Thursday, March 25, 2010

Mastering The Baitcaster

 Tips for Using The Baitcast Reel

Just as important as the best lure It's very important to have a good reel to cast, flip or pitch that lure with. There are two basic types of reels commonly used by most experienced bass fishermen. One is the baitcaster; the other is the spinning reel. The spinning reel (often referred to as an "open face reel") is generally used for deeper, clear water, light line applications or finesse fishing; and the baitcaster for everything else.

Unlike other types of reel, the baitcaster does take some practice and patience to learn to use effectively. but I strongly recomend that anyone who is serious about becoming a good bass fisherman take the time to learn it.

The number one problem that most inexperienced fishermen have with the baitcast reel is the dreaded backlash or also known as the birds nest. The backlash happens when the lure is cast. The lure hits the water and stops but the reels spool continues to spin resulting in a wadded up, tangled mess of line in the reel. Everyone who has ever used a baitcaster including pro bass fishermen has experienced this to some degree. And if you use one it will happen to you as well. Just accept the fact, use the tips I'm about to give you, and practice. Before you know it, you'll be casting very well and the backlash will never enter your mind.

How To Avoid Backlashes in your Baitcaster

The first and most important lesson in avoiding a tangled mess in your reel is learning how to properly adjust it.

Most more modern baitcast reels have two adjustments which allows the user to adjust the reels spin to the weight of the lure, which helps prevent backlash. The adjustment which adjust the reel to the weight of the bait is located just beside or below the reel handle.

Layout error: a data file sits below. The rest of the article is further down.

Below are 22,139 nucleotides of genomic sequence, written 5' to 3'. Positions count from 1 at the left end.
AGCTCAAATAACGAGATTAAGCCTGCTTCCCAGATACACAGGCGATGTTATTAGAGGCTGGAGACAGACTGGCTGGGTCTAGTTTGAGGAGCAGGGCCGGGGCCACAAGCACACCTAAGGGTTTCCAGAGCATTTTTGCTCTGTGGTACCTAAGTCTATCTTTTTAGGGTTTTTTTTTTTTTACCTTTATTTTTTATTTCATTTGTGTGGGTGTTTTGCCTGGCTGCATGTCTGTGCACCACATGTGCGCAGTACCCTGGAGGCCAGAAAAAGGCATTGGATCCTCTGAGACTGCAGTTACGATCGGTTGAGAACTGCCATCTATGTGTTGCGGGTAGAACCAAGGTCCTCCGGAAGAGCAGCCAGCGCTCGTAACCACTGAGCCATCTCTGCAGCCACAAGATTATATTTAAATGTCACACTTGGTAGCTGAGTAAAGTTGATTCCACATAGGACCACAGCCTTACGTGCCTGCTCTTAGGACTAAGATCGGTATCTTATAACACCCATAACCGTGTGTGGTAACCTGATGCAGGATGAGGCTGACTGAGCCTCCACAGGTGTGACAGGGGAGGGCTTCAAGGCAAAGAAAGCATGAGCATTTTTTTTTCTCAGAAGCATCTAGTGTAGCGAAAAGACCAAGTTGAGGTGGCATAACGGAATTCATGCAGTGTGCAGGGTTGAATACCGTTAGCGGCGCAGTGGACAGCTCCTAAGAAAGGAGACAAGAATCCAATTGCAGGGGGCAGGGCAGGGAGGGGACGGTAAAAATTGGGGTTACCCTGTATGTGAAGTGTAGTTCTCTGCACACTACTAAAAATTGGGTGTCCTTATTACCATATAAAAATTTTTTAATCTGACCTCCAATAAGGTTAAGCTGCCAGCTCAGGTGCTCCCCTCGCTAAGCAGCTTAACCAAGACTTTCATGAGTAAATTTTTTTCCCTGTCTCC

This is the first adjustment that should be made each time you change lures or lure weight.

How to adjust the baitcaster

Step 1: Tie on your lure, pull out 6 inches of line and hold the baitcaster in your left hand (reverse if you're reel is left handed) with the rod straight out in the 3 o clock position tighten the adjustment knob down snug. Step 2: with the left hand press the thumb bar to release the spool. step 3: with the right thumb and forefinger loosen the adjustment knob until the lure begins to slowly drop toward the ground or water. As soon as the lure begins to fall stop. this should give you the correct weight adjustment.

The second adjustment is normally located on the opposite side of the baitcast reel. This adjustment is basically meant to help compensate for wind when you're casting into the wind. Your reel will cast its best when this adjustment is set low at 1 or 2 clicks. However, if you have your weight adjustment is set correctly but are still getting spool over run, set this adustment up one click or number at a time until you eliminate the problem. eventually you will learn to control the spool with your thumb as the line comes off. Then you will be able to loosen up both adjustments and make very long accurate cast without the worry of baitcaster backlash. A quick tip, spray a little wd-40 or silicone on your line and spool. This will lubricate and make for much smoother casts and lessen backlash as well.